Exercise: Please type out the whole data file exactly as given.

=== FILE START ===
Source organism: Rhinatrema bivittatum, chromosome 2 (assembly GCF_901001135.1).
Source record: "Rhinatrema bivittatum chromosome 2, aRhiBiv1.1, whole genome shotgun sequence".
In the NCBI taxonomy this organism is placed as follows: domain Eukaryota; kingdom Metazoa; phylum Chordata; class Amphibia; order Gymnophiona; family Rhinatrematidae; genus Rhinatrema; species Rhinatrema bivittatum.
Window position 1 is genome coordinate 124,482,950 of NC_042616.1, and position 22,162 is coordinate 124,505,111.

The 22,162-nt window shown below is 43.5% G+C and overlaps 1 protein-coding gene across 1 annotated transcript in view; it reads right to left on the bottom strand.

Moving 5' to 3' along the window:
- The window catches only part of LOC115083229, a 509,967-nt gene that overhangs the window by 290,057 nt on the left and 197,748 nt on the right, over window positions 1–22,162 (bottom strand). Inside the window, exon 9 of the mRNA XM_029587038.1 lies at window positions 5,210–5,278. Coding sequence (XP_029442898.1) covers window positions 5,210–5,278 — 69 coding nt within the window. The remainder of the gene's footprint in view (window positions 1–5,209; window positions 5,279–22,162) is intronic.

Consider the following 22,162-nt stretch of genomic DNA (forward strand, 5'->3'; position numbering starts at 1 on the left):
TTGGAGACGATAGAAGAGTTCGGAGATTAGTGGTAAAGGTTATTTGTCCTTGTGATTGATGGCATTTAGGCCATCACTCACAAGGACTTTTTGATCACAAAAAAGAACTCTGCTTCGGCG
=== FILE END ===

Source organism: Rhinatrema bivittatum, chromosome 2 (assembly GCF_901001135.1).
Source record: "Rhinatrema bivittatum chromosome 2, aRhiBiv1.1, whole genome shotgun sequence".
In the NCBI taxonomy this organism is placed as follows: domain Eukaryota; kingdom Metazoa; phylum Chordata; class Amphibia; order Gymnophiona; family Rhinatrematidae; genus Rhinatrema; species Rhinatrema bivittatum.
Window position 1 is genome coordinate 124,482,950 of NC_042616.1, and position 22,162 is coordinate 124,505,111.

The 22,162-nt window shown below is 43.5% G+C and overlaps 1 protein-coding gene across 1 annotated transcript in view; it reads right to left on the bottom strand.

Moving 5' to 3' along the window:
- The window catches only part of LOC115083229, a 509,967-nt gene that overhangs the window by 290,057 nt on the left and 197,748 nt on the right, over window positions 1–22,162 (bottom strand). Inside the window, exon 9 of the mRNA XM_029587038.1 lies at window positions 5,210–5,278. Coding sequence (XP_029442898.1) covers window positions 5,210–5,278 — 69 coding nt within the window. The remainder of the gene's footprint in view (window positions 1–5,209; window positions 5,279–22,162) is intronic.

Consider the following 22,162-nt stretch of genomic DNA (forward strand, 5'->3'; position numbering starts at 1 on the left):
TTGGAGACGATAGAAGAGTTCGGAGATTAGTGGTAAAGGTTATTTGTCCTTGTGATTGATGGCATTTAGGCCATCACTCACAAGGACTTTTTGATCACAAAAAAGAACTCTGCTTCGGCG